Select ename from employee where city=’Nagpur’ and exists(Select company.ename from company where employee.ename=company.ename and company.ename=’Tata’);

In case of above example, value of ename column listed from table employee having city=’Nagpur’ and company name=’Telco’.

Not exists operator: – The not exists operator is used for testing whether a subquery returns null. It returns true if no row exists otherwise its returns false. The not exists is opposite of exists operator. An example –

                Select ename from employee where city=’Nagpur’ and Not exists(select company.ename from employee,company where employee.ename=company.ename and company.ename=’Telco’);

In case of above example, value of ename column listed from table employee which city is Nagpur and not match with table company.

Like operator: – The like operator is used for pattern matching. An example –

                Select ename from employee where city like ‘M%’;

The above statement will display listing of ename column value of these employee which city name’s first letter is M.

Not like operator: – The not like operator is used for pattern un-matching. The not like operator is reverse of like operator. An example –

                Select ename from employee where city not like ‘M%’;

The above statement will display listing of ename column from table employee where city names is not match with letter M.

Is null operator: – The is null operator is used for testing whether the value in column is NULL. If value of column is null or not specified, it will be listed otherwise not. For example –

                Select ename from company where salary is null;

In case of above example, values of ename column listed from table company only when its salary column is empty or not specified.

Is not null operator: – Is not null operator is just reverse of is null operator. It displays listing of only those columns which is not null. An example –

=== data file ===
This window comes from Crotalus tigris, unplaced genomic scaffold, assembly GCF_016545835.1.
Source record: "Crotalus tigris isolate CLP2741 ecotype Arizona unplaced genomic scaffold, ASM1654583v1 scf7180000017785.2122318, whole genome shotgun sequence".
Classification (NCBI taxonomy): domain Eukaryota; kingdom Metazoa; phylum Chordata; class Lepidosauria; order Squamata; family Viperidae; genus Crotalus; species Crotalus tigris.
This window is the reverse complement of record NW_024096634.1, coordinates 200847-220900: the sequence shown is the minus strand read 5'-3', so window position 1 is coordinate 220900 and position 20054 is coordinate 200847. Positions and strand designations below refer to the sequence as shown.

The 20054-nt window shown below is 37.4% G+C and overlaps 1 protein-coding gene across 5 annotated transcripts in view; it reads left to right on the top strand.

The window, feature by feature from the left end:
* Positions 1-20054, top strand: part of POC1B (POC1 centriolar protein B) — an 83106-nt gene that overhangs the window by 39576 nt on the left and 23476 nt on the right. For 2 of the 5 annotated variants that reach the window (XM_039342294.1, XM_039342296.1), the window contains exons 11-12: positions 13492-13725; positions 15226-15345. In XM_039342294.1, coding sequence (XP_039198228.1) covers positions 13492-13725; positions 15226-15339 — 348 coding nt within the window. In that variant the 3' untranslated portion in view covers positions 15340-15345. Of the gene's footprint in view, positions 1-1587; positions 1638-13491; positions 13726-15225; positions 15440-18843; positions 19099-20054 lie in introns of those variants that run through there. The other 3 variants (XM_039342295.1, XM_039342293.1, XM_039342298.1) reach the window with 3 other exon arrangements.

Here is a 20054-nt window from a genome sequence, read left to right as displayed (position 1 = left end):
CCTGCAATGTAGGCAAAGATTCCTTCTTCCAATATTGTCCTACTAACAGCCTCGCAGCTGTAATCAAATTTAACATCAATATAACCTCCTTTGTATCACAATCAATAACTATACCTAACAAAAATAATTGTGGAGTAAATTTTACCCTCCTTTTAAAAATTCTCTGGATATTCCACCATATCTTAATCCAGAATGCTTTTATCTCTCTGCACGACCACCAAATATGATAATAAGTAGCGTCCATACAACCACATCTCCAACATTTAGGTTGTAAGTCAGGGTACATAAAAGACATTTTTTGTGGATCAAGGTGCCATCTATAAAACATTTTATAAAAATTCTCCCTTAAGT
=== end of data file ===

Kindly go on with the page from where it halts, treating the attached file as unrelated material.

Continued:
Select ename from company where salary is not null;

In case of above example, values of ename column listed from table company which salary column is not null.

And operator: – The and operator is used to combines two or more logical condition. And operator return true only when all the condition is logically true. An example –

                Select ename from company where salary > 1000 and cname=‘Telco’;

In case of above example, values of ename column listed from table company only when its salary greater than 1000 and cname=’Telco’.

Or operator: – The or operator combines two logical condition. It returns true only when any one out of two condition are true. For example –

                Select ename from company where salary > 2000 or cname=’Telco’;

In case of above example, values of ename column are listed from table company only if its salary is greater than 1000 or its cname=’Telco’

Not operator: – The not operator is used to reverse a result of logical expression. If condition is not true, it will be listed and if condition is false, it will not have listed. For example –

                Select ename from company where not(cname=‘Telco’);

In case of above example, values of ename column are listed from table company only when cname column is not equal to Telco.

Advertisements